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Drawing Circles Around Ants

Time Required Very Short (≤ 1 day)
Prerequisites None
Material Availability Readily available
Cost Very Low (under $20)
Safety If using commercial ant repellents, please use caution and read all safety information provided by the manufacturer.


Do ants sometimes ruin your picnic? There are some chemical ant repellents you can spray to keep them away, but who wants to spray poison all over their food? In this experiment you can investigate some less toxic solutions that may be around your house so that your next picnic won't become an ant buffet!


In this experiment you will test several household and natural solutions for their effectiveness as an ant repellent.


Sara Agee, Ph.D., Science Buddies

  • Dixie® is a registered trademark of Georgia-Pacific LLC. All rights reserved.
  • Q-tips® is a trademark of Unilever United States, Inc.

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MLA Style

Science Buddies Staff. "Drawing Circles Around Ants" Science Buddies. Science Buddies, 30 June 2014. Web. 24 July 2014 <http://www.sciencebuddies.org/science-fair-projects/project_ideas/Zoo_p025.shtml>

APA Style

Science Buddies Staff. (2014, June 30). Drawing Circles Around Ants. Retrieved July 24, 2014 from http://www.sciencebuddies.org/science-fair-projects/project_ideas/Zoo_p025.shtml

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Last edit date: 2014-06-30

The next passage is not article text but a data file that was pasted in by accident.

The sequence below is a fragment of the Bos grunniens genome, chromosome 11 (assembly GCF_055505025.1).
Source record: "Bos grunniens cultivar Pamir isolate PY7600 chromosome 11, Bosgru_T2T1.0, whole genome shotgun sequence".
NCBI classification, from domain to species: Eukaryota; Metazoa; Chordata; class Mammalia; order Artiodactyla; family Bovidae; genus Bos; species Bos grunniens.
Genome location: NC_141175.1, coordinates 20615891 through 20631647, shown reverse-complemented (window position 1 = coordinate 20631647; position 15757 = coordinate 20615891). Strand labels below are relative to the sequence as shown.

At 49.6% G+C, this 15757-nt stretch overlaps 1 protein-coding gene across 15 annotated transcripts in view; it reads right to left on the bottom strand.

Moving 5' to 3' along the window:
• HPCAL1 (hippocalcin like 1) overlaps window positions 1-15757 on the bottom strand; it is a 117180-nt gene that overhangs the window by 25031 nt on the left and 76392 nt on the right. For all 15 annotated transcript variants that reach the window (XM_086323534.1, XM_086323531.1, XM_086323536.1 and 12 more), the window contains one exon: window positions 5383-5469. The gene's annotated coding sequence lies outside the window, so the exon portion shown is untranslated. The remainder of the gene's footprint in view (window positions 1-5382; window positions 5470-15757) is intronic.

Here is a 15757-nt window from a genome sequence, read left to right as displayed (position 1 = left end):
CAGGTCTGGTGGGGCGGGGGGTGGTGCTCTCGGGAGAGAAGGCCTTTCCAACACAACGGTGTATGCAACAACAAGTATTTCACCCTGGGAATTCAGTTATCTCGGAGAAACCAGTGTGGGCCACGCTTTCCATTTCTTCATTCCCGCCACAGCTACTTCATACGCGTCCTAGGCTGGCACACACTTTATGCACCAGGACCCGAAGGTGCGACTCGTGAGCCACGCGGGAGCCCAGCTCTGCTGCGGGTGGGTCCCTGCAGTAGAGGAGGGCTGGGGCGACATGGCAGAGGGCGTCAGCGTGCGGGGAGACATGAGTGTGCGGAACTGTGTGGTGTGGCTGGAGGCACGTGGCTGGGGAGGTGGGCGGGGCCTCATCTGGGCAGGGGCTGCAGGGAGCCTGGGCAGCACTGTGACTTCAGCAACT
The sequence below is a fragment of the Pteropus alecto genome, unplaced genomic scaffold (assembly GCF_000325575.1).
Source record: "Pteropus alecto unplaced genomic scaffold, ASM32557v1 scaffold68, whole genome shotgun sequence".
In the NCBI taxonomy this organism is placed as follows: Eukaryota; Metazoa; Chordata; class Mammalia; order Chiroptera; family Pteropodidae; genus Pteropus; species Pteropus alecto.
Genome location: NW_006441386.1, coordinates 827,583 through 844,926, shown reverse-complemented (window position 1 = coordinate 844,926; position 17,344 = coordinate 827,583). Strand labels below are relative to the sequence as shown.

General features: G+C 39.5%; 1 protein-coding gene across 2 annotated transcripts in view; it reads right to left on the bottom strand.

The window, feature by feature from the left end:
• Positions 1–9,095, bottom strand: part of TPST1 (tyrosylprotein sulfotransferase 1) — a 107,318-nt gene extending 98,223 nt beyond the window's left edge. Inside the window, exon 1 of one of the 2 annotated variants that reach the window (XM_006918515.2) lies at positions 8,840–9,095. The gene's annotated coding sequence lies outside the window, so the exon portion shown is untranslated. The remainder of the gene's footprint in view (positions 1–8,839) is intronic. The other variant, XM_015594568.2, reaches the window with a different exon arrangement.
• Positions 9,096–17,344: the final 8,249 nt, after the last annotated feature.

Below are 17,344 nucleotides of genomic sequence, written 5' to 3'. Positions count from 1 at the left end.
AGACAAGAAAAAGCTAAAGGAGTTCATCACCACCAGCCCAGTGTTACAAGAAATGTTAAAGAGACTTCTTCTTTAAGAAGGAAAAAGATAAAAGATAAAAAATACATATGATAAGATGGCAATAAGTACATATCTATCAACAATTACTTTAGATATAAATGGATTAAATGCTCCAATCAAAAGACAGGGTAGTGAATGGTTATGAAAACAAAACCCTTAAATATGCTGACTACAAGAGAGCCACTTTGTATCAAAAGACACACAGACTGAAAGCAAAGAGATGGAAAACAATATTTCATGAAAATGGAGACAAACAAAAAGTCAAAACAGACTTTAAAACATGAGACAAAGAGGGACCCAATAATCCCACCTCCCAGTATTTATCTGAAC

All animals can sense chemical signals in their environment. Some animals even use chemical signals to communicate. One animal famous for chemical communication is the ant. When you see a trail of ants, it is because they are following an invisible chemical trail. This type of chemical signal is positive, and it is called an attractant because it is meant to attract others towards the signal. Other times a signal may be negative, telling others to stay away. This type of signal is called a repellent.

Sometimes repellents can come in handy. We don't like ants to get into our house, so if we can apply a negative chemical signal around our foundation, the negative chemical signal will tell the ants to stay away. Chemical companies will sometimes try to copy a negative chemical signal to sell as an insect repellent. But sometimes these synthetically produced chemicals can have side effects, or be poisonous to pets or small children. Are there other, more natural and less toxic remedies?

In this experiment, you will test different solutions from around your home for their usefulness as an ant repellent. You will use a simple circle test to find out if a substance is a repellent or not. After testing different solutions, perhaps you can find a home remedy that is safer for your family than a commercial repellent product.

Terms and Concepts

To do this type of experiment you should know what the following terms mean. Have an adult help you search the Internet, or take you to your local library to find out more!

  • Chemical signal
  • Attractant
  • Repellent
  • Pheromone


  • What is a repellent?
  • What is an attractant?